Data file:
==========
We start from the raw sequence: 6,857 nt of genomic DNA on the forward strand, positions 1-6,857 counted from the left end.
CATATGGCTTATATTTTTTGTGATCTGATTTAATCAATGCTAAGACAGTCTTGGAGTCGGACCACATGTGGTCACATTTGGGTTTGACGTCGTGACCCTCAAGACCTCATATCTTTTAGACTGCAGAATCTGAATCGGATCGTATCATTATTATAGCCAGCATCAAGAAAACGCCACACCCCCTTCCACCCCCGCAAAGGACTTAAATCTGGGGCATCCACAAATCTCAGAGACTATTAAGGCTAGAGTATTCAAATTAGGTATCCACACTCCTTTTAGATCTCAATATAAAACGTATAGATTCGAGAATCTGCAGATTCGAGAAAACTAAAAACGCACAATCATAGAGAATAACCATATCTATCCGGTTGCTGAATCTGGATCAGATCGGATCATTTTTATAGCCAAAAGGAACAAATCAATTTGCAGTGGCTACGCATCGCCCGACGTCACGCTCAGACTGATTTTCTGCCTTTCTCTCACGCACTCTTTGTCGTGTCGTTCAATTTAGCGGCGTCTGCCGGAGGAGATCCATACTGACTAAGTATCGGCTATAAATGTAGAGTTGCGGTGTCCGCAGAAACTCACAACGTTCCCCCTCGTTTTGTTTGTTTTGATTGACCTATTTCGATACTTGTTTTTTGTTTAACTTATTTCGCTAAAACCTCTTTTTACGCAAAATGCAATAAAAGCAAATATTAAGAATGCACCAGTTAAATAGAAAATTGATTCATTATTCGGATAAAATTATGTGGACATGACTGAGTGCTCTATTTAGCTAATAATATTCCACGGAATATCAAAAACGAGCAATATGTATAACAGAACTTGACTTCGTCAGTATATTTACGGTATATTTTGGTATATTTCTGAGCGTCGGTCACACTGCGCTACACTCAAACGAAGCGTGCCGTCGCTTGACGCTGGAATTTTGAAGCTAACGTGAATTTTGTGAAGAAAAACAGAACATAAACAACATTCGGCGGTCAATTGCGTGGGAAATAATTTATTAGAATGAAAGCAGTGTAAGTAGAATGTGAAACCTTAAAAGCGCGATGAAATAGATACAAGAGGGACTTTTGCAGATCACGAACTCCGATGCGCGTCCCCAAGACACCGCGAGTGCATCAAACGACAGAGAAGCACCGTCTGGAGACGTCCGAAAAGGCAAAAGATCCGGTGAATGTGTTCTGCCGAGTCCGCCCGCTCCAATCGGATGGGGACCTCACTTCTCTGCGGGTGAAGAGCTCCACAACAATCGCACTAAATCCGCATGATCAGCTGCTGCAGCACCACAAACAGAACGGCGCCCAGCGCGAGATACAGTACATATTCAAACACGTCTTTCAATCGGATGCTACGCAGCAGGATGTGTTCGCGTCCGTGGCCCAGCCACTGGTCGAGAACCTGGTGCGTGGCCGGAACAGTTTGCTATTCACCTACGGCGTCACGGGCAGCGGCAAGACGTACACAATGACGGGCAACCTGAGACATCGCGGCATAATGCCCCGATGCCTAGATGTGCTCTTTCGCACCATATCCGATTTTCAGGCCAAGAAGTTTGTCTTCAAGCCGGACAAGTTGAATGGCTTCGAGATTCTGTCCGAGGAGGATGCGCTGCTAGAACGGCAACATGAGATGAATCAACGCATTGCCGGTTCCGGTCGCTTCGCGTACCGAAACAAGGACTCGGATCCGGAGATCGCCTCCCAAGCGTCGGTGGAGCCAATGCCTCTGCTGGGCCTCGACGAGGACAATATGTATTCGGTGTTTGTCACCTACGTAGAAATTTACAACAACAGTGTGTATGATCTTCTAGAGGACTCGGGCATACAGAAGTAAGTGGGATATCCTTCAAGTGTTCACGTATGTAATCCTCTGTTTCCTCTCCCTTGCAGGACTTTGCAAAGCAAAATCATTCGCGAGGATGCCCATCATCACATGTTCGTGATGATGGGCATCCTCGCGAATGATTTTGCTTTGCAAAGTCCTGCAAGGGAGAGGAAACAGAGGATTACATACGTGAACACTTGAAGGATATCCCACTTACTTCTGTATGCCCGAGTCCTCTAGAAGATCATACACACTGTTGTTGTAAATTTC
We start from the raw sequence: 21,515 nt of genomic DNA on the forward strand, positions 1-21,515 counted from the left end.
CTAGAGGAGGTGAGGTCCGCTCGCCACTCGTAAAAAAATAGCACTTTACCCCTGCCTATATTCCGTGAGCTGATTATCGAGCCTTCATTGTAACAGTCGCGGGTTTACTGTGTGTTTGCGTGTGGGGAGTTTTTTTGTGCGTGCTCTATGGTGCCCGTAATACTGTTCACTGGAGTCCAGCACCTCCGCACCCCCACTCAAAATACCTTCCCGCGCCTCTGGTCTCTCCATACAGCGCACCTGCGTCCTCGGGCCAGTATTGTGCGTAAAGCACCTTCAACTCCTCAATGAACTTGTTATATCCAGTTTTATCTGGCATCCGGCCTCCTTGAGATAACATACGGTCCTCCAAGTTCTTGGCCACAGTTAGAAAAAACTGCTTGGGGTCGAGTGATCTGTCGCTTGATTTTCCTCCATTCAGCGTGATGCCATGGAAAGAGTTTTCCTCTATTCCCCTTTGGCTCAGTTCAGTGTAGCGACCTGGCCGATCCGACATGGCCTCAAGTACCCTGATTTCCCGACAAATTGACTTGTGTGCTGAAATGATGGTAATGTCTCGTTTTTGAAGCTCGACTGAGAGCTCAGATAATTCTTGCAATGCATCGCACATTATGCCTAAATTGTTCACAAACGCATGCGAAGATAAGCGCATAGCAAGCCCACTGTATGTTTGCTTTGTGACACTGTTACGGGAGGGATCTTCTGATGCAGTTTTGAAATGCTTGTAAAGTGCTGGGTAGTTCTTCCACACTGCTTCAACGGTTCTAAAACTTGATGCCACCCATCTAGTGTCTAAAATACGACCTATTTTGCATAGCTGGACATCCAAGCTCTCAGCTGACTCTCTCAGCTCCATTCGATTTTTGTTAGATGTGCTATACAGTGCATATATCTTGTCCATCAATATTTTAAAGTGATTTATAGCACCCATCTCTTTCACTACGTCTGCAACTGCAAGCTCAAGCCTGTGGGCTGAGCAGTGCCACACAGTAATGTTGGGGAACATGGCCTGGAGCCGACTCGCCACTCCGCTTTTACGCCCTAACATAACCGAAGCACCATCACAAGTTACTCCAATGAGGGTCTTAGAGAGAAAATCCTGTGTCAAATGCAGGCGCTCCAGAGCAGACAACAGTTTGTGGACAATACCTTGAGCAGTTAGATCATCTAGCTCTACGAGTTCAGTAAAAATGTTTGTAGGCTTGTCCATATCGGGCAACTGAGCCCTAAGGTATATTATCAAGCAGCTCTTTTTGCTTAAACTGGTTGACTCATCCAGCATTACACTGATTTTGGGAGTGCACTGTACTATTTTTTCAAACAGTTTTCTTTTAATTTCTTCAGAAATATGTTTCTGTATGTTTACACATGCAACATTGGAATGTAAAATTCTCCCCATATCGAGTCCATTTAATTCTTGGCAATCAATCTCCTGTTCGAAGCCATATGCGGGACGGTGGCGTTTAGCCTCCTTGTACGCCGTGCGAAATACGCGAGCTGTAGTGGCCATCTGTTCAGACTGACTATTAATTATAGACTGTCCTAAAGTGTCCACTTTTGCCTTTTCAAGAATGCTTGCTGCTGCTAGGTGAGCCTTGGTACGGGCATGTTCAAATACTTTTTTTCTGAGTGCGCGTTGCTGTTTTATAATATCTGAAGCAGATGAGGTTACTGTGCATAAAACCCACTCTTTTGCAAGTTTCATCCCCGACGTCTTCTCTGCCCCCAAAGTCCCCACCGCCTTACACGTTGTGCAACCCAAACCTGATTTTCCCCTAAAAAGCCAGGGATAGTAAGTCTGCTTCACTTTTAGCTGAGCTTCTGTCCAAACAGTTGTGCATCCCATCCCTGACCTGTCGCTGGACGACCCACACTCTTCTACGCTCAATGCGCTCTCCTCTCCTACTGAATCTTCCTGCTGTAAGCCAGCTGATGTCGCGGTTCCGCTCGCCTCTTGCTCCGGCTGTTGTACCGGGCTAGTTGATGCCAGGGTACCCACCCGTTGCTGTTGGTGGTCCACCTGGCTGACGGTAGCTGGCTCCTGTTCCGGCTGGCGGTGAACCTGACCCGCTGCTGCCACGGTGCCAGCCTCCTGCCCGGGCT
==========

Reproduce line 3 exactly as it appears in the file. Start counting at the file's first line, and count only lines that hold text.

We start from the raw sequence: 21,515 nt of genomic DNA on the forward strand, positions 1-21,515 counted from the left end.